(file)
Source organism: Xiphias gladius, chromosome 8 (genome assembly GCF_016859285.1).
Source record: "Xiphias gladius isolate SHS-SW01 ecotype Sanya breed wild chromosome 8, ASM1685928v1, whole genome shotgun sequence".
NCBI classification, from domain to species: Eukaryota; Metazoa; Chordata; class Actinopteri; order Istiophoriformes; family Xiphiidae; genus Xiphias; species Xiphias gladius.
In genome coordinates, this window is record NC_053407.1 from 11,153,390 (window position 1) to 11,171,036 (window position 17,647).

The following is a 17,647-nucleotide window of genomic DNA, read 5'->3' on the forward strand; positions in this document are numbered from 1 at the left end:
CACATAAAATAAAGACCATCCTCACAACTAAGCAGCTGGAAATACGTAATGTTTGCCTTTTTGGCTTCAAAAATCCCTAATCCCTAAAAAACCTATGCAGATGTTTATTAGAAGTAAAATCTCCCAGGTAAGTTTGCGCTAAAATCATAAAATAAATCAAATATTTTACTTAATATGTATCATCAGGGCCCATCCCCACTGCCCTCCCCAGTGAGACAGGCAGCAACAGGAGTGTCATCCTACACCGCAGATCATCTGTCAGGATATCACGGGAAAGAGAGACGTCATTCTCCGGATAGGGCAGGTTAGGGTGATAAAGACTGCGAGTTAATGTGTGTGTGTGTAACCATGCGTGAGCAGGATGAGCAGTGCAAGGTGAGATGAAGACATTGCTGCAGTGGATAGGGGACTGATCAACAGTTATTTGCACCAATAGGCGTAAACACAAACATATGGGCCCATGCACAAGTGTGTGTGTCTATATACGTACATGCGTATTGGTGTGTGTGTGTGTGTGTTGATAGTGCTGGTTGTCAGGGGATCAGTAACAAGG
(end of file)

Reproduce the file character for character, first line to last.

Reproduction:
Source organism: Xiphias gladius, chromosome 8 (genome assembly GCF_016859285.1).
Source record: "Xiphias gladius isolate SHS-SW01 ecotype Sanya breed wild chromosome 8, ASM1685928v1, whole genome shotgun sequence".
NCBI classification, from domain to species: Eukaryota; Metazoa; Chordata; class Actinopteri; order Istiophoriformes; family Xiphiidae; genus Xiphias; species Xiphias gladius.
In genome coordinates, this window is record NC_053407.1 from 11,153,390 (window position 1) to 11,171,036 (window position 17,647).

The following is a 17,647-nucleotide window of genomic DNA, read 5'->3' on the forward strand; positions in this document are numbered from 1 at the left end:
CACATAAAATAAAGACCATCCTCACAACTAAGCAGCTGGAAATACGTAATGTTTGCCTTTTTGGCTTCAAAAATCCCTAATCCCTAAAAAACCTATGCAGATGTTTATTAGAAGTAAAATCTCCCAGGTAAGTTTGCGCTAAAATCATAAAATAAATCAAATATTTTACTTAATATGTATCATCAGGGCCCATCCCCACTGCCCTCCCCAGTGAGACAGGCAGCAACAGGAGTGTCATCCTACACCGCAGATCATCTGTCAGGATATCACGGGAAAGAGAGACGTCATTCTCCGGATAGGGCAGGTTAGGGTGATAAAGACTGCGAGTTAATGTGTGTGTGTGTAACCATGCGTGAGCAGGATGAGCAGTGCAAGGTGAGATGAAGACATTGCTGCAGTGGATAGGGGACTGATCAACAGTTATTTGCACCAATAGGCGTAAACACAAACATATGGGCCCATGCACAAGTGTGTGTGTCTATATACGTACATGCGTATTGGTGTGTGTGTGTGTGTGTTGATAGTGCTGGTTGTCAGGGGATCAGTAACAAGG